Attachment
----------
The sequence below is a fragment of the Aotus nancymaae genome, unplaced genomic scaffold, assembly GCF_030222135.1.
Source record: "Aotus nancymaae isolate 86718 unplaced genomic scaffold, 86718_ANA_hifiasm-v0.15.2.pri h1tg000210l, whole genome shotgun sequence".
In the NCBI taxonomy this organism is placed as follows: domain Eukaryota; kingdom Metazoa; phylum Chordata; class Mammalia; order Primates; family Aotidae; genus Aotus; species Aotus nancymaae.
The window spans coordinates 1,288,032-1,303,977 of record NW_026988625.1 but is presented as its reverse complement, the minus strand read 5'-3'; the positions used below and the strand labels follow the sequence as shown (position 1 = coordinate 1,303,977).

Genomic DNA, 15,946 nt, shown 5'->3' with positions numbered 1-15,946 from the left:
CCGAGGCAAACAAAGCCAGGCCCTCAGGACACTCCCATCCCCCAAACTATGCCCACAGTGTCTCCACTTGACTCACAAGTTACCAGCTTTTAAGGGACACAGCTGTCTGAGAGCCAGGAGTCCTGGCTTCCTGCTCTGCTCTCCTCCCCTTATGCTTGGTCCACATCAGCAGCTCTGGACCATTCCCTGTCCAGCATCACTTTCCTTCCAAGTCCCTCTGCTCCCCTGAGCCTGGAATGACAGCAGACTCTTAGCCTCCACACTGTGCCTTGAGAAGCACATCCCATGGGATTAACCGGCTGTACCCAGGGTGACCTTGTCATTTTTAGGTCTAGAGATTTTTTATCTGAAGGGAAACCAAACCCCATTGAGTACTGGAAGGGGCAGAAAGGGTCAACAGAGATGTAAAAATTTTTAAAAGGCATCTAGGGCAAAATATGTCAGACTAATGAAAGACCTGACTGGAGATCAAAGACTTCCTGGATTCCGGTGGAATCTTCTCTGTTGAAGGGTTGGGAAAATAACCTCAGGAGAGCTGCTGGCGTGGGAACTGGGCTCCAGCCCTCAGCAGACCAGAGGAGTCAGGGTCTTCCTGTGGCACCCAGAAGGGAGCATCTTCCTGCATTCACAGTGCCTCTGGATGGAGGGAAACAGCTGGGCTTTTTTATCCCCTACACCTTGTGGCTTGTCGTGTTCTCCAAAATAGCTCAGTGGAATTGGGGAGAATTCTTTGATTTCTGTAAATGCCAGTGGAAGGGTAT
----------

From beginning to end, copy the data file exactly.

The sequence below is a fragment of the Aotus nancymaae genome, unplaced genomic scaffold, assembly GCF_030222135.1.
Source record: "Aotus nancymaae isolate 86718 unplaced genomic scaffold, 86718_ANA_hifiasm-v0.15.2.pri h1tg000210l, whole genome shotgun sequence".
In the NCBI taxonomy this organism is placed as follows: domain Eukaryota; kingdom Metazoa; phylum Chordata; class Mammalia; order Primates; family Aotidae; genus Aotus; species Aotus nancymaae.
The window spans coordinates 1,288,032-1,303,977 of record NW_026988625.1 but is presented as its reverse complement, the minus strand read 5'-3'; the positions used below and the strand labels follow the sequence as shown (position 1 = coordinate 1,303,977).

Genomic DNA, 15,946 nt, shown 5'->3' with positions numbered 1-15,946 from the left:
CCGAGGCAAACAAAGCCAGGCCCTCAGGACACTCCCATCCCCCAAACTATGCCCACAGTGTCTCCACTTGACTCACAAGTTACCAGCTTTTAAGGGACACAGCTGTCTGAGAGCCAGGAGTCCTGGCTTCCTGCTCTGCTCTCCTCCCCTTATGCTTGGTCCACATCAGCAGCTCTGGACCATTCCCTGTCCAGCATCACTTTCCTTCCAAGTCCCTCTGCTCCCCTGAGCCTGGAATGACAGCAGACTCTTAGCCTCCACACTGTGCCTTGAGAAGCACATCCCATGGGATTAACCGGCTGTACCCAGGGTGACCTTGTCATTTTTAGGTCTAGAGATTTTTTATCTGAAGGGAAACCAAACCCCATTGAGTACTGGAAGGGGCAGAAAGGGTCAACAGAGATGTAAAAATTTTTAAAAGGCATCTAGGGCAAAATATGTCAGACTAATGAAAGACCTGACTGGAGATCAAAGACTTCCTGGATTCCGGTGGAATCTTCTCTGTTGAAGGGTTGGGAAAATAACCTCAGGAGAGCTGCTGGCGTGGGAACTGGGCTCCAGCCCTCAGCAGACCAGAGGAGTCAGGGTCTTCCTGTGGCACCCAGAAGGGAGCATCTTCCTGCATTCACAGTGCCTCTGGATGGAGGGAAACAGCTGGGCTTTTTTATCCCCTACACCTTGTGGCTTGTCGTGTTCTCCAAAATAGCTCAGTGGAATTGGGGAGAATTCTTTGATTTCTGTAAATGCCAGTGGAAGGGTAT